The objection of defense counsel is not the same as that argued on appeal.

"MR. DAVIS (Defense Counsel): Yes, sir. Your Honor, we would renew our object(ion) to any further instructions to the Jury. We feel that the previous instructions by the Court were adequate and that any further instruction answering any of the questions presented by the Jury to the Court invade the province of the Jury and can only add to prejudice the Jury against the Defendant."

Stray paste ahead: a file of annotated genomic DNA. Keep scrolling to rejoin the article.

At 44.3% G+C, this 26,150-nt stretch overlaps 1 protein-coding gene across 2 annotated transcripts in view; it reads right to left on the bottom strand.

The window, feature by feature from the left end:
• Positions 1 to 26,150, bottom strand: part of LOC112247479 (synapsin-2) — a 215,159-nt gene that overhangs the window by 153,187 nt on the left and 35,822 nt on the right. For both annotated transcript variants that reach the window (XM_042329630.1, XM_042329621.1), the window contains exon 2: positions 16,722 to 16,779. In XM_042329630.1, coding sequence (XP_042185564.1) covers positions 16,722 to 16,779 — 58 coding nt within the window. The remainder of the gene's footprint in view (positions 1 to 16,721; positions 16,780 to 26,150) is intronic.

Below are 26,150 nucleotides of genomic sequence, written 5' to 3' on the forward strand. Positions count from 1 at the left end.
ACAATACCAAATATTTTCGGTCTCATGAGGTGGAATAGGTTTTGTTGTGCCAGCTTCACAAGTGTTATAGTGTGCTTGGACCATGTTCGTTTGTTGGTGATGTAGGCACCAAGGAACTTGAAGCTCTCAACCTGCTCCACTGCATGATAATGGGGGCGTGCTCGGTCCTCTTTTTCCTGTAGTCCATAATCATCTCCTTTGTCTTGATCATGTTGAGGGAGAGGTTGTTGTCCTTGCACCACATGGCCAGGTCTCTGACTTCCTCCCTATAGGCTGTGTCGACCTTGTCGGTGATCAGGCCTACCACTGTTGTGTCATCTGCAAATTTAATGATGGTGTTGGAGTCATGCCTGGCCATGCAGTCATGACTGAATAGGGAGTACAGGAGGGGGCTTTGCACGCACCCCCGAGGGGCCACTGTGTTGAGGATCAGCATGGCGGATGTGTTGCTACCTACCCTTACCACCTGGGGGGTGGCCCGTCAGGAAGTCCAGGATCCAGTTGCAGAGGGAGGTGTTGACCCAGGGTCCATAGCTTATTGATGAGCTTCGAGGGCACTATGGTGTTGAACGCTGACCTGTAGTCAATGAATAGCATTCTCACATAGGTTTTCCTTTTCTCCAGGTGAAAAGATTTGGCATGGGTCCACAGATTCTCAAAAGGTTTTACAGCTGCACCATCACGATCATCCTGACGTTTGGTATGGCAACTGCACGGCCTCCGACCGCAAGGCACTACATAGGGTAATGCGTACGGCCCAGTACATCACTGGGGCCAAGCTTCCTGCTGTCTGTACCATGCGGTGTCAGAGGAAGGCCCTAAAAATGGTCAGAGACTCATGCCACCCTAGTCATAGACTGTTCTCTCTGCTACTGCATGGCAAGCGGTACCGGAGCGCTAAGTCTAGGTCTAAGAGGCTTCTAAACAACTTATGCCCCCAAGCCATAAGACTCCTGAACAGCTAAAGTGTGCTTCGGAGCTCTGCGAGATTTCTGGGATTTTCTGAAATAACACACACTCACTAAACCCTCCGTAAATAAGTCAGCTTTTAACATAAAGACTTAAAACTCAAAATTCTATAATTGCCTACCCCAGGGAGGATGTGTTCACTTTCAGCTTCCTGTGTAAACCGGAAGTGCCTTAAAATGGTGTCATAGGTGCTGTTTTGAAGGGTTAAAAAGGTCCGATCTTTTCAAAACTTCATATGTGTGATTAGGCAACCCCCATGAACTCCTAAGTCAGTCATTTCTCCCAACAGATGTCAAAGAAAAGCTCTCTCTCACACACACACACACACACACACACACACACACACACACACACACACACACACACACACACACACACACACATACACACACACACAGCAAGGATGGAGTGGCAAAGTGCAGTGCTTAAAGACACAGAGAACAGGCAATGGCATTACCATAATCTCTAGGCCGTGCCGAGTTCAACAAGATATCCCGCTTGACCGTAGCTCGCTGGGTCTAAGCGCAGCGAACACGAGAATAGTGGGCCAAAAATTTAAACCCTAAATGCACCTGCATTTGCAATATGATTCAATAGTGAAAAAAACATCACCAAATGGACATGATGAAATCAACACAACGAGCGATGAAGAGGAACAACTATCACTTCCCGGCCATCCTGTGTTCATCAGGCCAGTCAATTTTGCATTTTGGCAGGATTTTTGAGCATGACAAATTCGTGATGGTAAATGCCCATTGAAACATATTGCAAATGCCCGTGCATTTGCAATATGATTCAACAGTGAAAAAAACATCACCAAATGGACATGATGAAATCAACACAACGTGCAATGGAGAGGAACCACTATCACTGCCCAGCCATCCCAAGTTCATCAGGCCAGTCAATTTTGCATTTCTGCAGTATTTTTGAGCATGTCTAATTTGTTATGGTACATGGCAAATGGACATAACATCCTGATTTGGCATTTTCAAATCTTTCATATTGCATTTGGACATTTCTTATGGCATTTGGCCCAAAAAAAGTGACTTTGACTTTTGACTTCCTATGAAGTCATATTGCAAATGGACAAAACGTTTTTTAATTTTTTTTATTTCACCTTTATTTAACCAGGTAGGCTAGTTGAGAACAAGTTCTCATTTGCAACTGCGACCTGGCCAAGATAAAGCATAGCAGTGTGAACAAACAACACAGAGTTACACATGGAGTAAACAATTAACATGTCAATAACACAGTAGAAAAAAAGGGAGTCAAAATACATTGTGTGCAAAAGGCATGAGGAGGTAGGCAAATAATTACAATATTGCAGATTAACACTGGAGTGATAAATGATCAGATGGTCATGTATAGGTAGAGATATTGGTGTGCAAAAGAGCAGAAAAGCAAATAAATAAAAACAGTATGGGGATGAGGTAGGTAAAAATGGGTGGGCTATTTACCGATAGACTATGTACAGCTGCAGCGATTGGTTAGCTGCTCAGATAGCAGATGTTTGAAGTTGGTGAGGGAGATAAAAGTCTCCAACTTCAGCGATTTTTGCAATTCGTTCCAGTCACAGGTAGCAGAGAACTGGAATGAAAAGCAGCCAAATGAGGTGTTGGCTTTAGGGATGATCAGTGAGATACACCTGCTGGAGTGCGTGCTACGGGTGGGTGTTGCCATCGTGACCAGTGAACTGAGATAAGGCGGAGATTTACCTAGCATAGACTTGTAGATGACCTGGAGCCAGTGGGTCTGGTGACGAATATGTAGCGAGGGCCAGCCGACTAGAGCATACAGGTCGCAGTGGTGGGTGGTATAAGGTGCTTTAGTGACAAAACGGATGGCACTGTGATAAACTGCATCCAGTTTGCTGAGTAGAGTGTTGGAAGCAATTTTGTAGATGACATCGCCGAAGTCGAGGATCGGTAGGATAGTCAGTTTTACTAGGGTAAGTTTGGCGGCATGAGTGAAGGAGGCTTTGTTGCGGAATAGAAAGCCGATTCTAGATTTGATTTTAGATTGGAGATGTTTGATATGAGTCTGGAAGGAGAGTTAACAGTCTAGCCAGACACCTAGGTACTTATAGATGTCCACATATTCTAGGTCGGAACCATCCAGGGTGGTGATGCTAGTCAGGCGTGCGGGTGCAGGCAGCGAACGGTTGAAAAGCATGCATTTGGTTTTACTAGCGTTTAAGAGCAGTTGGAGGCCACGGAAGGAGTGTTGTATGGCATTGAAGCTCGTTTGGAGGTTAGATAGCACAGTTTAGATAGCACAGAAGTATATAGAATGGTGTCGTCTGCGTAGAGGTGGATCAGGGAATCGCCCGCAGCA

Because the defendant objected only to the giving of the supplemental charge and not to the trial court's failure to give further instructions in the supplemental charge, the issue of whether the court should have included an instruction on the felony murder doctrine is not before this Court. An objection to an oral charge must be specific and must clearly delineate the perceived defect. Fuller v. State, 269 Ala. 312, 324, 113 So. 2d 153 (1959). See also Allen v. State, 414 So. 2d 989 (Ala.Cr.App.1981), affirmed, Ex parte Allen, 414 So. 2d 993 (Ala.1982). An objection on one ground waives all others. Woodard v. State, 401 So. 2d 300, 303 (Ala. Cr.App.1981). A defendant is bound by the grounds of objection he stated at trial and may not expand those grounds on appeal. *1195 Parker v. State, 406 So. 2d 1036, 1039-40 (Ala.Cr.App.), cert. denied, 406 So. 2d 1041 (Ala.1981).